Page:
AUSTIN (Texas) • It could be a long shot but Oscar-winning actress Charlize Theron is still waiting for a part in a Marvel film.
But she did nail a role in a romantic comedy called Long Shot, in which she stars as a presidential candidate opposite Seth Rogen as her speechwriter.
The film opens in the United States on May 3.
Appearing at the recent South by Southwest festival in Texas, she fielded questions about her craft.
Your performance in Monster (2003) was an absolute tour de force. It felt as if you did much more than study serial killer Aileen Wuornos.
It seemed as if you were able to connect with her psyche in some way. Can you talk about your connection to this role a bit more?
I think the more you embed yourself in the information you have access to, the more alive things become underneath your skin.
They executed Aileen on the day I said yes to the film. Patty Jenkins, who wrote and directed, had been writing her letters, but we never had the chance to meet with her.
But her friend (from) her childhood years in Detroit became the custodian of her letters from prison.
She invited us to her house and said: “Look, you can have access to all of it. I’m not sending it to you and I’m not making copies. So Patty and I flew out to Flint, Michigan, and we spent three days in a guest bedroom, reading as many of Aileen’s letters as we possibly could to just try and understand her.
Many actors mention how playing a role can sometimes impact their views on issues in the world. Have any of the roles you have played had that effect on you, and in what way?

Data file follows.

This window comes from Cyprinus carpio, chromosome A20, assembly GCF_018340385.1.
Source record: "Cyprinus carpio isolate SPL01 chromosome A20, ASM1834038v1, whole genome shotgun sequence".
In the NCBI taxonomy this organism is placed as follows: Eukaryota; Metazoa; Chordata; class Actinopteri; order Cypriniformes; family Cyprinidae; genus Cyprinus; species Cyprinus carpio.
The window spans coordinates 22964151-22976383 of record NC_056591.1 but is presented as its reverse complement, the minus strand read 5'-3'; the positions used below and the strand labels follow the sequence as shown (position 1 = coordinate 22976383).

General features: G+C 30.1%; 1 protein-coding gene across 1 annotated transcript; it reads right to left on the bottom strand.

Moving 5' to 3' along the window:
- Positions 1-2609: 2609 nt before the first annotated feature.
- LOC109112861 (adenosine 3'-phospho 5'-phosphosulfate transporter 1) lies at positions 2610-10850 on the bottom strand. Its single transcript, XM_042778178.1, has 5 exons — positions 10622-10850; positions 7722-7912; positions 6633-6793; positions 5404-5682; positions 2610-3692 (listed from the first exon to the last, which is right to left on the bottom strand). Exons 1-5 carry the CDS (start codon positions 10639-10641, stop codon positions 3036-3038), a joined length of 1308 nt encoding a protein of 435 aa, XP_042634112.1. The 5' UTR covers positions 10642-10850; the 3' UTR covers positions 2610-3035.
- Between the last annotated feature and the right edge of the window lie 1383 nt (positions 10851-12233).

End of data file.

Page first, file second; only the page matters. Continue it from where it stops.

Yes, I never really truly understood the difference between empathy and sympathy until I played Aileen. Once I empathised with her, I could understand her actions a little bit more.
And I think it is sometimes a tricky thing to talk about, because we do not want to ever justify this person’s actions. But I remember being done with that movie and walking through my life in this world, travelling, going to Africa, and just really understanding the power of empathy and how, I do not think, we encourage it enough.
You have demonstrated your action-movie cred in about a half-dozen films, but have not yet appeared in a Marvel or DC project. Hard to believe you have not been asked, so what is the story?
That is a question for Marvel. I have met with those guys and we have had some conversations, but I have never been offered anything.
I would totally be open to it.
That genre is becoming really fascinating to me and that kind of physical storytelling is something that I am really enjoying.
So get with it, Marvel.
Is there any physical change you will not make to play a role?
There is nothing so far that a director has asked of me that I have said no to. But for (2018 movie) Tully, I had gained all this weight and it was really, really hard in my 40s to lose it.
I did a lot of damage to my body and I definitely went through a period of full frustration where I was like, I will never do that again.
And then of course I know, if the right material came around, I would do it again in a heartbeat.
How much credit do you give the directors for helping your performance shine?
The majority of it. If I felt like I did not need that or benefit from that, I think I would just be directing my own stuff.
There is something really powerful about working with people, whether it is your director or your cinematographer, your entire crew.
I often imagine them all sitting at a table, and what they each bring in their own expertise that makes what I do so much better.
Any interest in directing?
I feel like probably, but not right now. I have a passion for storytelling and exploring it in many different facets. I can literally see myself getting into production design.
I just love all the tentacles of the process. So yeah, I can see it happening, but there is nothing in the near future that I am imagining.